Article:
Unrestricted free agents are going to play a major role in the Expansion Draft in June. We’ve discussed the exclusive negotiating window, the rule that a selected UFA qualifies as the pick from their previous team, and the possibility of “cheating” going on by gaming the NHL’s calendar.
But there was one minor detail that has a chance to become major when the selections are finally being made in the war room in Summerlin. I’ve previously called them “punt” or “draft and discard” picks, and now we’ve got a new name for them. Throw away picks, a term coined by George McPhee and most recently used in an interview on KDWN’s The Coaches Corner. (GMGM interview starts at 25:45)
What we have to be careful of is drafting an unrestricted free agent without having a contract in place. We are not gong to do that unless we are prepared to lose the player. It’s a throw away pick. Let’s assume it’s a team that doesn’t have much, and we don’t want to take on a big contract, you can just take on an unrestricted free agent and not sign him, do no harm to the organization with a bad contract. -George McPhee, GM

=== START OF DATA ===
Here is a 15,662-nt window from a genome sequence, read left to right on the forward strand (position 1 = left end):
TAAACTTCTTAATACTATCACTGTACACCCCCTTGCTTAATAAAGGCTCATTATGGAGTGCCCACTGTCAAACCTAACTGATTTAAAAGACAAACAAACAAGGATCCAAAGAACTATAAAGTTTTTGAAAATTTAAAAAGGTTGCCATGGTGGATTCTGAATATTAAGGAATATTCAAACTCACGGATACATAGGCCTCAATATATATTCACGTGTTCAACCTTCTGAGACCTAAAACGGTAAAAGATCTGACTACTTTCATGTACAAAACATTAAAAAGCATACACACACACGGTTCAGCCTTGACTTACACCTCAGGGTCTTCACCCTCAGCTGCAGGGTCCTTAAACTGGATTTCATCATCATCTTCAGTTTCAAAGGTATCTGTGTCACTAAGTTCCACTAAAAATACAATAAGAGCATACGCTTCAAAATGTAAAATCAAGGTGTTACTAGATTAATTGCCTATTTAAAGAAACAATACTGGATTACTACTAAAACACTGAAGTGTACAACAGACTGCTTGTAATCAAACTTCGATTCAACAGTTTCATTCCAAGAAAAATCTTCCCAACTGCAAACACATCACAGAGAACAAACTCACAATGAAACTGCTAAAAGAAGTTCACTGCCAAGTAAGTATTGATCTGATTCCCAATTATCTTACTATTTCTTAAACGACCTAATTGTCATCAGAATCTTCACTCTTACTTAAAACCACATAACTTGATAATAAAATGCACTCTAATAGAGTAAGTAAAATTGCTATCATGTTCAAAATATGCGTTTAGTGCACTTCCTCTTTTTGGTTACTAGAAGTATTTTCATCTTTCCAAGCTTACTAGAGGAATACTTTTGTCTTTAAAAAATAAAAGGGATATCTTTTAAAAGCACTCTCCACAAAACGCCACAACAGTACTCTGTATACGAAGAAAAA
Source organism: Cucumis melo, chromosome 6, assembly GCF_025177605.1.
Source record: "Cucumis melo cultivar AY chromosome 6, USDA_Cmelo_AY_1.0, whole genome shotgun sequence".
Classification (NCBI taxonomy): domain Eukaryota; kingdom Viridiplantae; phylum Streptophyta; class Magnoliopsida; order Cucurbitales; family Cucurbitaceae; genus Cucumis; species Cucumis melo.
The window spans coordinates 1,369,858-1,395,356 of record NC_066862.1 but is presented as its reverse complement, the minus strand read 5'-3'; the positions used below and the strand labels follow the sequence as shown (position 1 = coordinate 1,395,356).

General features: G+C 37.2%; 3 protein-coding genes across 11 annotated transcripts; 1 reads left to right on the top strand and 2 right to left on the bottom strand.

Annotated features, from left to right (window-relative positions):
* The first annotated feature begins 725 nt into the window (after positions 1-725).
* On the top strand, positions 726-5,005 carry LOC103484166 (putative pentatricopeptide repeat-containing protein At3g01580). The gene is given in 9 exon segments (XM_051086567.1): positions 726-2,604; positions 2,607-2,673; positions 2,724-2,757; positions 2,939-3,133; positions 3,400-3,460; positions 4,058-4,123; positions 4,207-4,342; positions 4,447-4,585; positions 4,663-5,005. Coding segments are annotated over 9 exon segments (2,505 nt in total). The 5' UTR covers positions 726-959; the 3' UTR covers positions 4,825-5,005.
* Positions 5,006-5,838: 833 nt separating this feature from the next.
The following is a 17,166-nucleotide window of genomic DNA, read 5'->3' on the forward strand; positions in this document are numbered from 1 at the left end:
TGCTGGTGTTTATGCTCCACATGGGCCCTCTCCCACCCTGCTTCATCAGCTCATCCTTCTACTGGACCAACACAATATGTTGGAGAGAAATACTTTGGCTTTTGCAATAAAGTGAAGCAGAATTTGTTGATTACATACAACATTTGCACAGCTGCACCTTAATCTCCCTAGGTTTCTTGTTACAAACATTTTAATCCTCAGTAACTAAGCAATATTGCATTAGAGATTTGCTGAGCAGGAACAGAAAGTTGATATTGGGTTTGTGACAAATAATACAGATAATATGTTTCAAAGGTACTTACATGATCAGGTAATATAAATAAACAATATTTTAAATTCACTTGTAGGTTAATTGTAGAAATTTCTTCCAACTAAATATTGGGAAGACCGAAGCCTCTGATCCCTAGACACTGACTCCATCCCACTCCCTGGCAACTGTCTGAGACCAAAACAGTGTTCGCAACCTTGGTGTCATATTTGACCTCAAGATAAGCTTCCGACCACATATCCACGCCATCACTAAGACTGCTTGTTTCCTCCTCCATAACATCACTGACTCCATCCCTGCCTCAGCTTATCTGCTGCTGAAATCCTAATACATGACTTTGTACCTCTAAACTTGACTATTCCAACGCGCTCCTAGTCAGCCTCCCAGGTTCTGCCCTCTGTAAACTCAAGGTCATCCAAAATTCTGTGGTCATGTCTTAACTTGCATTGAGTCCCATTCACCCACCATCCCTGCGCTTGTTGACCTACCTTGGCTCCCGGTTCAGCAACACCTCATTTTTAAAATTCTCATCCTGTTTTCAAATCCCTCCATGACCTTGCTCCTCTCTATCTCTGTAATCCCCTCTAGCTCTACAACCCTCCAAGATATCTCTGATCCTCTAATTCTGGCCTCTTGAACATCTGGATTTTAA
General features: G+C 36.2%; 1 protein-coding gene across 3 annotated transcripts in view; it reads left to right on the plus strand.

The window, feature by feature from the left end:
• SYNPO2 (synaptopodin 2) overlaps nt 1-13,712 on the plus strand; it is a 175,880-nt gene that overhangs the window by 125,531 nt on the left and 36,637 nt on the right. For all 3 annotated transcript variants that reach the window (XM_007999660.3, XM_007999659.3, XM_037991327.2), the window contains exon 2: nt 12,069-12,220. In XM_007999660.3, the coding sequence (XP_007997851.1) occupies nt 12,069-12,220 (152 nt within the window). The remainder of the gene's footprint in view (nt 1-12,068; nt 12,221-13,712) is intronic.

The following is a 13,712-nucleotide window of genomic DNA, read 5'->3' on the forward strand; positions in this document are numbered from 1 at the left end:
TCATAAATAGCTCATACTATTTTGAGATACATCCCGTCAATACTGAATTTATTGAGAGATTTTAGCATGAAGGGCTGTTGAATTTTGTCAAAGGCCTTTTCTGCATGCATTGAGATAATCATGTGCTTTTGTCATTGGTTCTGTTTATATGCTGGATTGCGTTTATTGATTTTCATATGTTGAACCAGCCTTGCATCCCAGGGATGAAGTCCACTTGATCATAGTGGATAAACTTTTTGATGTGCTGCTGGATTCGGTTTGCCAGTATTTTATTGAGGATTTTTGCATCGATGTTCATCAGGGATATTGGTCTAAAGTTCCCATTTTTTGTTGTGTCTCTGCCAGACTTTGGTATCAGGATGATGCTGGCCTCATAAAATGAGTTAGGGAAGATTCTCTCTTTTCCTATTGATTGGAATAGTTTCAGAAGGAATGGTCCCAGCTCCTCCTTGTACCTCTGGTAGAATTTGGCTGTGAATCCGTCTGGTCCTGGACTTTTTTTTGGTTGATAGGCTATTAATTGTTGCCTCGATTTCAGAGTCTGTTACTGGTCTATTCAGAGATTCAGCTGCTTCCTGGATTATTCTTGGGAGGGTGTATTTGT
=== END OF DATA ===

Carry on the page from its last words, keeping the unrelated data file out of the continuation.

That’s right, Vegas can select an unrestricted free agent, or a restricted free agent who has yet to receive a qualifying offer, and never sign the player. It’s essentially a wasted pick, but there’s a massive benefit that comes with it.
In today’s NHL there are two major commodities, talent and cap space. Teams win consistently when they can maximize both at the same time. The Vegas Golden Knights aren’t going to be overflowing with the talent, but they do have the unique ability to control their cap unlike any of the Original 30.
The salary cap was put into place following the lockout in 2005, meaning Vegas is the first team to come into the league since its inception. The rules state the Golden Knights must select 60% of the cap in the Expansion Draft, and that’s before they start shipping players off via trade minutes after they submit the final list.
With the ability to “throw away” selections on UFAs, the team will have much more freedom to maneuver the perils of being required to select 30 players. They must select 20 players under contract for the following season, those other 10 are invaluable.
As much as people want to say the Expansion Draft is set up for the Golden Knights to acquire talent, the fact remains it’s all about the cap. Throw away picks and trades will be the story when the Expansion Draft is over. George McPhee’s goal isn’t to select 30 great hockey players, or even 10 for that matter, his goal is to get the best team and stay as far under the cap as possible, all while avoiding the nemesis of every GM in league, bad contracts.